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    Examine question and answer behavior. Check to see if the toddler either answers his own questions or if he only answers questions but does not continue the conversation.[15] A young child with Asperger’s/ASD may only initiate questions on topics that interest him.


Examining Repetitive Behavior and Sensory Sensitivity

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    Watch for difficulty adapting to change. A young child with Asperger’s/ASD tends to not accept change well and prefers highly structured days and rules. These rules tend to be nonfunctional or somewhat arbitrary in that they could be broken or changed.[16]

    • If you tend to be in the same routines when interacting with your toddler, try changing things up and gauging his reaction to get a sense of whether he may have Asperger’s/ASD.
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    Look for obsessions over a particular area of interest. If you or others classify him as a “walking encyclopedia” on a given topic, that’s a tell-tale sign of Asperger’s/ASD. He may either be very focused on a particular subject or be very intensely into it.[17][18]

    • Your child’s interest in a particular area may be a sign of ASD if it is unusually intense or focused, especially when compared to others his age.
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    Observe repetitive motor behaviors. Young children with Asperger’s/ASD commonly show repetitive motor behaviors such as persistent hand twisting or finger tapping or even whole-body movements.[19] These behaviors tend to be longer and more ritualistic looking than tics, which are shorter in duration.[20]

    • A child with Asperger’s may also demonstrate difficulty in some motor skills such as catching and throwing a ball, for example. In general, he may appear clumsy or awkward in his movements. [21]
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    Look for unusual sensory reactions. Determine if the toddler has an abnormal reactions to touch, sight, smell, sound or taste, as this can be a sign of Asperger’s/ASD. [22]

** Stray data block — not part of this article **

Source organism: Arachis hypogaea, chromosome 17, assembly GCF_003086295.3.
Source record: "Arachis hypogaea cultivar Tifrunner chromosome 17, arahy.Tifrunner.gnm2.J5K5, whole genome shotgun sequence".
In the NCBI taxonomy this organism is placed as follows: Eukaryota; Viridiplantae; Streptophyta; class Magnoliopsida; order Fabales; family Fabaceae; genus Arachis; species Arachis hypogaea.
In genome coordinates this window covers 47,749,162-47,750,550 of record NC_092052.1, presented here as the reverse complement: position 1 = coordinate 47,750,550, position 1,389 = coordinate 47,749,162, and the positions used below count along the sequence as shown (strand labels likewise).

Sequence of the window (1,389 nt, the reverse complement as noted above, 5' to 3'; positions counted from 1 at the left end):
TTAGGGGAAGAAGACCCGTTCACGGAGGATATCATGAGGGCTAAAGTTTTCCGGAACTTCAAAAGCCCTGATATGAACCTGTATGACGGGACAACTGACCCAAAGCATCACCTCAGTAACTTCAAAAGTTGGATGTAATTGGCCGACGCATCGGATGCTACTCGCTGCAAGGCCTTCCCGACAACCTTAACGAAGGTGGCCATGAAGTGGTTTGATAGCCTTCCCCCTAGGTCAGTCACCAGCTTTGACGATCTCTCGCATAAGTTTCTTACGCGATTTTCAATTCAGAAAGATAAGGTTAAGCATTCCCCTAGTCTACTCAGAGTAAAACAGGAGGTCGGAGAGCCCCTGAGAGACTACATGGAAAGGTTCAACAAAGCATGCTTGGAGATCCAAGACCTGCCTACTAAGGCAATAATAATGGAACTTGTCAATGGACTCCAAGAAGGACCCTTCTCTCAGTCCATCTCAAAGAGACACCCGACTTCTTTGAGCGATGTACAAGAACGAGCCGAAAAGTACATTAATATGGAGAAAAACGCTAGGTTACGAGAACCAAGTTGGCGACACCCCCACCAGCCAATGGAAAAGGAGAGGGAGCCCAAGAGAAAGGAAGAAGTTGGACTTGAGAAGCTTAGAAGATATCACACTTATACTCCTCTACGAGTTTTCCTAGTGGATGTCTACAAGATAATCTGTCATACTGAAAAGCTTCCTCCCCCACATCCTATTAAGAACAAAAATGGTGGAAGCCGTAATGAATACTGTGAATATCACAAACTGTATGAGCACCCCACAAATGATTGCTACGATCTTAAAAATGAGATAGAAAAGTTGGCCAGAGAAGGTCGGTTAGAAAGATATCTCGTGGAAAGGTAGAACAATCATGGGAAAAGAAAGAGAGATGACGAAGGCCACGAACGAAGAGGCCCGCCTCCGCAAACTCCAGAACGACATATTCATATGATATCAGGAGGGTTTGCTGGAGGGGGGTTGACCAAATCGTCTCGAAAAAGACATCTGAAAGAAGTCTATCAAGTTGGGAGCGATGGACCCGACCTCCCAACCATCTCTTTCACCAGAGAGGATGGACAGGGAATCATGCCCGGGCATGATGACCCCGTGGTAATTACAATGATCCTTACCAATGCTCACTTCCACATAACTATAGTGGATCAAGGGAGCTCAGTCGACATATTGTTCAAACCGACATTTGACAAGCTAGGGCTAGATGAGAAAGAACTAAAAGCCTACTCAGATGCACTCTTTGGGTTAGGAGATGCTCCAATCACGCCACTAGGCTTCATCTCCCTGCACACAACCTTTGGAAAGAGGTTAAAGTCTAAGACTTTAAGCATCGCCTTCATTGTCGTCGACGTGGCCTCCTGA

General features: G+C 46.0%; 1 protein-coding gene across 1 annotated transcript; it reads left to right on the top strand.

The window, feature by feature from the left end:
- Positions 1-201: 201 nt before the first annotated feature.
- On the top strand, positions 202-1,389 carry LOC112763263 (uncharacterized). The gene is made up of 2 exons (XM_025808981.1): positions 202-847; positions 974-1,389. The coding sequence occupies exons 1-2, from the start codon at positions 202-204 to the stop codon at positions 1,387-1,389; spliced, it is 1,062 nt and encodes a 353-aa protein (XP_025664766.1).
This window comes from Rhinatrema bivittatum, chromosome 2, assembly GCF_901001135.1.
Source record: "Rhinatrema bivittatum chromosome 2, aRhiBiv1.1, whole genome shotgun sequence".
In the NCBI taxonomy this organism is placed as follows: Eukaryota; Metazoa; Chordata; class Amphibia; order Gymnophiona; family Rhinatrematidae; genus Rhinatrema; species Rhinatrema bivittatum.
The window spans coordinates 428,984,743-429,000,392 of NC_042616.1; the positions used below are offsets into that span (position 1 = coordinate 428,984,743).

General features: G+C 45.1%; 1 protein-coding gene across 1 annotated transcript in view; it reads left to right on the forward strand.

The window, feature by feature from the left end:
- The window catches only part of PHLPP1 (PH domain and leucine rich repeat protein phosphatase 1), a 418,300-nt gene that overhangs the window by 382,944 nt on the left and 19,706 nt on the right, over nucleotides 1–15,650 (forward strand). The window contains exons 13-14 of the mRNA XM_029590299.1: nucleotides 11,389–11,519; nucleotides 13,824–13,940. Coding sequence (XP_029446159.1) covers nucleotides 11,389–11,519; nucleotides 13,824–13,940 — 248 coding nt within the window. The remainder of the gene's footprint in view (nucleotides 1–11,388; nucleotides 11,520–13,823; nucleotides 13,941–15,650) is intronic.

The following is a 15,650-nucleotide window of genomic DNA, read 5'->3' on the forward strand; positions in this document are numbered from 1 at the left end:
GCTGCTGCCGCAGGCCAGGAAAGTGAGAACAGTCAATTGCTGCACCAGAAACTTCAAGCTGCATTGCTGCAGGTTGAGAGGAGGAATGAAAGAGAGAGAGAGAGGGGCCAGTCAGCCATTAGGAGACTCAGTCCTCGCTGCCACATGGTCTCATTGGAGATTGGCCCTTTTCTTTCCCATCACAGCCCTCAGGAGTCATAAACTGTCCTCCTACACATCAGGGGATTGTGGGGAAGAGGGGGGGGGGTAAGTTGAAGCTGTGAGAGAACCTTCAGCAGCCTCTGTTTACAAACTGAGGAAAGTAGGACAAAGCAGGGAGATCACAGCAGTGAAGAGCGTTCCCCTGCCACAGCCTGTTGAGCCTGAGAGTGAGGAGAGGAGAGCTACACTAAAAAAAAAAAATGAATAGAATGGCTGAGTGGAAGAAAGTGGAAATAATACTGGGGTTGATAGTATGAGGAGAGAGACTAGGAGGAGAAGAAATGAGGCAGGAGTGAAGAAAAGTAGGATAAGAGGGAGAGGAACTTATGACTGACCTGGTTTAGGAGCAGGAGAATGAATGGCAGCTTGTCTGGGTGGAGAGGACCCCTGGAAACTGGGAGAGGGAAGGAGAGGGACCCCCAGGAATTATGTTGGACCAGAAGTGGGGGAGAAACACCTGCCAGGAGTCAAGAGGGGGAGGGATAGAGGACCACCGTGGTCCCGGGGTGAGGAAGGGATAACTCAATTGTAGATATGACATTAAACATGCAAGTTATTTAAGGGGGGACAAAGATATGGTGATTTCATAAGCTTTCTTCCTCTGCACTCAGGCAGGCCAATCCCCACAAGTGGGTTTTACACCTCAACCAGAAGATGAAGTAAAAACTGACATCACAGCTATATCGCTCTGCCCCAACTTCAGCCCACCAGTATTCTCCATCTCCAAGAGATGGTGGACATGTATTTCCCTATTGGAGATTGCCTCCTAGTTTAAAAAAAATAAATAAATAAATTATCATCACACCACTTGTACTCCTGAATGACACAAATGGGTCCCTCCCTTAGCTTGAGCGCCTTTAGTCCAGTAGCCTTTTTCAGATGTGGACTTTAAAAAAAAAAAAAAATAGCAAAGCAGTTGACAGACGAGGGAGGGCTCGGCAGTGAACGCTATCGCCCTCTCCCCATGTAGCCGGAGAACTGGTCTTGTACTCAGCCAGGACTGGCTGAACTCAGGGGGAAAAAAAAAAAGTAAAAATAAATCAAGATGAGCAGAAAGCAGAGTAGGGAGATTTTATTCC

• Although sensory sensitivities vary, most frequently children with Asperger’s will experience intense reactions to an ordinary sensation.
    • However, although sensitive to many things, he may be insensitive to pain.[23]


Getting a Diagnosis and Treatment

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    Recognize you need a doctor to officially diagnose. Although you may recognize some telltale signs of ASD in your toddler, ultimately you need the professional discernment of a doctor or other qualified individual.[24]

    • Your doctor may choose to recommend tests to more thoroughly examine relevant potentially telling aspects of your toddler’s cognitive development.
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    Express your concern to your doctor. If you suspect your toddler is showing signs of ASD, tell your doctor. Try to have relevant information on hand such as if your child[25] :

    • Doesn’t respond to social interaction with a smile of happy emotional expression by 6 months of age.
    • Doesn’t mimic facial expressions or facial movements (such as sticking out your tongue and your toddler doing the same), or sounds, by 9 months of age.
    • Is not babbling or making cooing sounds by 12 months of age.
    • Isn’t making gestures such as pointing, by 14 months of age.
    • Has not uttered single words by 16 months of age or pairs of words by 24 months of age.
    • Doesn’t engage in imaginary play by 18 months of age.
    • Seems to be regressing in his social or verbal skills.
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    Realize you may be referred to a specialist. There are individuals who may specialize is diagnosing and/or treating ASD, such as child psychologists, pediatric neurologists, or developmental pediatricians. [26]

    • Keep in mind there is no single medical test to diagnose ASD, so try to remain patient as you and your doctor work through the diagnosis process.
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    Recognize that there is no cure but there are treatments. If you suspect your child has ASD, know that although he cannot be cured, there are different treatment options available. The aim of these treatments is to maximize your child’s ability to function day to day through reducing ASD symptoms and focusing on learning outcomes. Some treatment options include:[27]

    • Behavior and communication therapy in which the aim is either to reduce problematic behaviors and communication styles or to improve these areas by teaching new skills.
    • Family therapies in which the emphasis is on teaching the toddler’s family different ways to interact with the toddler to promote his social and emotional development.
    • Educational therapies that are highly structured individually tailored programs executed by a team of specialists who have expertise in communicating with and teaching individuals with ASD.
    • Medications such as antidepressants or antipsychotics can be somewhat effective in controlling symptoms such as anxiety and severe behavioral problems, respectively.


Via : WikiHow